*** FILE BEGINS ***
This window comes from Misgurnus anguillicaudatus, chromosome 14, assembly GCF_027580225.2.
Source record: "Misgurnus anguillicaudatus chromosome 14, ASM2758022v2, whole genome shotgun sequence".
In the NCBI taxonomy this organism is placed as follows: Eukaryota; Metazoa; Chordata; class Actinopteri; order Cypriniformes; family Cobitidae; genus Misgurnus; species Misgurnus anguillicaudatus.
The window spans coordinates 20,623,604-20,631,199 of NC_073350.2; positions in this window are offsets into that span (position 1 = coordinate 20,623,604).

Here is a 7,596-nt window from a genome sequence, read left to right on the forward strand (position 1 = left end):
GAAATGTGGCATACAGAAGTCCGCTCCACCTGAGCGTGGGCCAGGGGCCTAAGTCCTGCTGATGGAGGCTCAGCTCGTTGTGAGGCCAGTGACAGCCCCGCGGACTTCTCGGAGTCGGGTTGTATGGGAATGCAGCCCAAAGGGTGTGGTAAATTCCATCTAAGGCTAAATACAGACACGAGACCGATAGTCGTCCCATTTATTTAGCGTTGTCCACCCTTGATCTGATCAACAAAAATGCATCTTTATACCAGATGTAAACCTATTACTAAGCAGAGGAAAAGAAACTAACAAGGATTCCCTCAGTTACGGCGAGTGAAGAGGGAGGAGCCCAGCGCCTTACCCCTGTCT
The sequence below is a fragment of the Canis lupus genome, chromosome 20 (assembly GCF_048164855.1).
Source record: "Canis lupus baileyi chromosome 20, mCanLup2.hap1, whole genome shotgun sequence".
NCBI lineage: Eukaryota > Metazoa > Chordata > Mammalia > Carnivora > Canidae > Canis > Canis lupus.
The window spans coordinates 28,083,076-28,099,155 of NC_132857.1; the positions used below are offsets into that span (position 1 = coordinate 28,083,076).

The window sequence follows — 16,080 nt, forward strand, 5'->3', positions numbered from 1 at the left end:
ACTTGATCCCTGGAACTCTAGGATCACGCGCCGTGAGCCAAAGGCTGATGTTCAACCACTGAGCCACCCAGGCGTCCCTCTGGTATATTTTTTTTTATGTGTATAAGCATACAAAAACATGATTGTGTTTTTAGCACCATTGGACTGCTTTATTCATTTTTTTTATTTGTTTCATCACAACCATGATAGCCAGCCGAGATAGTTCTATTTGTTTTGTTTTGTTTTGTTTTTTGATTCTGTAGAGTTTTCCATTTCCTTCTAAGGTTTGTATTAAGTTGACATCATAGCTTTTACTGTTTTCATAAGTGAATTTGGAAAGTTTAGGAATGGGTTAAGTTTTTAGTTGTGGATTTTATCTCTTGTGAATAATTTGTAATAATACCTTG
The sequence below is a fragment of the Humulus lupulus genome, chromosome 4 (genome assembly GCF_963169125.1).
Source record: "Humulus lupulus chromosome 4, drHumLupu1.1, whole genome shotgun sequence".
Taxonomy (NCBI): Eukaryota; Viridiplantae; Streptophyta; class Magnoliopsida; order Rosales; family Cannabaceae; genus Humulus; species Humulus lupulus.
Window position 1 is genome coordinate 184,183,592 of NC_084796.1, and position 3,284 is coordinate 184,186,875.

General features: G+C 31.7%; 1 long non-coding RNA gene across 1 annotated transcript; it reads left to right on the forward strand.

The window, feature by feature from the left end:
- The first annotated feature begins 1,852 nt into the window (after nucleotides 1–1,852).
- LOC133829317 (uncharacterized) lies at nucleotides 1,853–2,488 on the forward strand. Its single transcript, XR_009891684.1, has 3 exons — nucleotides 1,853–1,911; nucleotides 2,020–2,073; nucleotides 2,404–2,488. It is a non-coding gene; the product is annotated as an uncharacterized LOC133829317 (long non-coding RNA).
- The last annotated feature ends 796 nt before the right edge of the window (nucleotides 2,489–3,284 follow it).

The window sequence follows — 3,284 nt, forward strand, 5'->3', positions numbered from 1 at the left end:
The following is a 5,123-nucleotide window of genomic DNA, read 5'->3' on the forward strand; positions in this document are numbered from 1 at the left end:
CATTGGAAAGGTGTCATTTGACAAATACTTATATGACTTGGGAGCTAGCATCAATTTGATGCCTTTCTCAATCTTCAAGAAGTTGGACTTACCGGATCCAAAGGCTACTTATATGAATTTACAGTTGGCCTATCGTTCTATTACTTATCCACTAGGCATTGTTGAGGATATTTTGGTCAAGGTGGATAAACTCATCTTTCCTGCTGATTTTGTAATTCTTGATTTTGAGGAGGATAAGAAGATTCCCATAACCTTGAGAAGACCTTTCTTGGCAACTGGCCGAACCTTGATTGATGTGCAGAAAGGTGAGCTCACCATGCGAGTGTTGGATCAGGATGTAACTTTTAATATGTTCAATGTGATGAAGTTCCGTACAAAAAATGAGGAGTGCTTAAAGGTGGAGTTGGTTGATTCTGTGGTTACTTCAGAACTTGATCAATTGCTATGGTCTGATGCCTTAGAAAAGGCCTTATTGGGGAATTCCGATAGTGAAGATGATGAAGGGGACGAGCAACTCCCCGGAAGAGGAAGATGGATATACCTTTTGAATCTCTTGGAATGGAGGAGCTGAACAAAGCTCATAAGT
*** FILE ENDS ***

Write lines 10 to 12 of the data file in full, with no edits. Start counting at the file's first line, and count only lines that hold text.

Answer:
The window spans coordinates 28,083,076-28,099,155 of NC_132857.1; the positions used below are offsets into that span (position 1 = coordinate 28,083,076).

The window sequence follows — 16,080 nt, forward strand, 5'->3', positions numbered from 1 at the left end:
ACTTGATCCCTGGAACTCTAGGATCACGCGCCGTGAGCCAAAGGCTGATGTTCAACCACTGAGCCACCCAGGCGTCCCTCTGGTATATTTTTTTTTATGTGTATAAGCATACAAAAACATGATTGTGTTTTTAGCACCATTGGACTGCTTTATTCATTTTTTTTATTTGTTTCATCACAACCATGATAGCCAGCCGAGATAGTTCTATTTGTTTTGTTTTGTTTTGTTTTTTGATTCTGTAGAGTTTTCCATTTCCTTCTAAGGTTTGTATTAAGTTGACATCATAGCTTTTACTGTTTTCATAAGTGAATTTGGAAAGTTTAGGAATGGGTTAAGTTTTTAGTTGTGGATTTTATCTCTTGTGAATAATTTGTAATAATACCTTG